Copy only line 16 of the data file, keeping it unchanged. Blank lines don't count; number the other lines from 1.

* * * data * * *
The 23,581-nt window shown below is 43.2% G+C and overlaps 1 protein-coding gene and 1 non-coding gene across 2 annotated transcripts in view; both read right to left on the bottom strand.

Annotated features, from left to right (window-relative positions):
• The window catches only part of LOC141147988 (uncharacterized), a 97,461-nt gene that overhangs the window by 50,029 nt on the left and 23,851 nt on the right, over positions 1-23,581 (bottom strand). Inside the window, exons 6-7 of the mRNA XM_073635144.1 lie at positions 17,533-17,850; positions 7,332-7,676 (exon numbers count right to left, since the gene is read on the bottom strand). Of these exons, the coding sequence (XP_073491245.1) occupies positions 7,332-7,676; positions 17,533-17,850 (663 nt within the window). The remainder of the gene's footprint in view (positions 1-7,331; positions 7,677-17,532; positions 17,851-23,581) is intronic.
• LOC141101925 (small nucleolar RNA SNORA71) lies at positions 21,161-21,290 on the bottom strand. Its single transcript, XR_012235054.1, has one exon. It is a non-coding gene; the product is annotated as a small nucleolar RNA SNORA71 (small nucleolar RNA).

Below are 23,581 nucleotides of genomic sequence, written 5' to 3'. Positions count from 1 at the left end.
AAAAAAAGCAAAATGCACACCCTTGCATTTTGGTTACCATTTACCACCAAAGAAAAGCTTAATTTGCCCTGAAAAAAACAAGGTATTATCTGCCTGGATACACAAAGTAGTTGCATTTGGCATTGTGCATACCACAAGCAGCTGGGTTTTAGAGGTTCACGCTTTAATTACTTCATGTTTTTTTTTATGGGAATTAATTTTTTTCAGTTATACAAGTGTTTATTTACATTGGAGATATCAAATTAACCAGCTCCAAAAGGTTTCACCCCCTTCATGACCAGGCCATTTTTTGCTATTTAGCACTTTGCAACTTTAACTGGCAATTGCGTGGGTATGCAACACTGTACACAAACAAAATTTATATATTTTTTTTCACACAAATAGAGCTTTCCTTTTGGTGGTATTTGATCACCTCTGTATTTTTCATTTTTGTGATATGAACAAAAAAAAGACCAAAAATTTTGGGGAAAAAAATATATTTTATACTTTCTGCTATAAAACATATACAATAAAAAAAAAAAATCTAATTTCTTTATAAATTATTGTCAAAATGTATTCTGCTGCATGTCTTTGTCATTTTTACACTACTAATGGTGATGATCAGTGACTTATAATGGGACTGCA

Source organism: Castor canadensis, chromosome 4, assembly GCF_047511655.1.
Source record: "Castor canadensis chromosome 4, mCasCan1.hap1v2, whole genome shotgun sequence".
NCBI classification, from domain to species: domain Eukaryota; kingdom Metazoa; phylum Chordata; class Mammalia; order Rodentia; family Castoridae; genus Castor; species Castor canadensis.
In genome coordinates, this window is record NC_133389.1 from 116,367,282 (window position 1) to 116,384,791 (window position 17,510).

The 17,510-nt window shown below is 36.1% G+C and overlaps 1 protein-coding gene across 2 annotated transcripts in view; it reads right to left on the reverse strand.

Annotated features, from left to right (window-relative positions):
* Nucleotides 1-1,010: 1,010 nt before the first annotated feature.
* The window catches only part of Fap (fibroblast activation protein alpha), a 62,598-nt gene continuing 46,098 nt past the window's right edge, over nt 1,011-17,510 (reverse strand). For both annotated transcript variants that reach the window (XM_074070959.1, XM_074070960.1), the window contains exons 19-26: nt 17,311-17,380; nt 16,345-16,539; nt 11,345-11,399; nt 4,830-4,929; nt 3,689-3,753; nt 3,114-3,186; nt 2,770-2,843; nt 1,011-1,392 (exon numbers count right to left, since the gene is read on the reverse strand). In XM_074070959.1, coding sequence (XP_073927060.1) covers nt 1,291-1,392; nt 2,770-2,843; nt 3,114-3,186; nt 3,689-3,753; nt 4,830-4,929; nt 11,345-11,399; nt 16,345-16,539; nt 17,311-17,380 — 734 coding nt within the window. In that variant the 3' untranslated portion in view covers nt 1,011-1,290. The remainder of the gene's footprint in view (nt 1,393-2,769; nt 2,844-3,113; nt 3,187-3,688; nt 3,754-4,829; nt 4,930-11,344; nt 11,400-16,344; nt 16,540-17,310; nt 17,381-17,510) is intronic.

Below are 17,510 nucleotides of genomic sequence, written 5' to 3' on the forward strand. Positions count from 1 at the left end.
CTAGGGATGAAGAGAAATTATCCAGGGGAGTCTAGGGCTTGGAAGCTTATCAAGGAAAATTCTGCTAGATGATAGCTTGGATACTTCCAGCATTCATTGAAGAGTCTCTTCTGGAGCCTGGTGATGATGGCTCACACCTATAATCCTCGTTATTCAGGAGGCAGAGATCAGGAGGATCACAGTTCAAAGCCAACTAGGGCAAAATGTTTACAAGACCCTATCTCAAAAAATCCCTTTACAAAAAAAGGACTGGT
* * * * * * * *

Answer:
CTAGGGATGAAGAGAAATTATCCAGGGGAGTCTAGGGCTTGGAAGCTTATCAAGGAAAATTCTGCTAGATGATAGCTTGGATACTTCCAGCATTCATTGAAGAGTCTCTTCTGGAGCCTGGTGATGATGGCTCACACCTATAATCCTCGTTATTCAGGAGGCAGAGATCAGGAGGATCACAGTTCAAAGCCAACTAGGGCAAAATGTTTACAAGACCCTATCTCAAAAAATCCCTTTACAAAAAAAGGACTGGT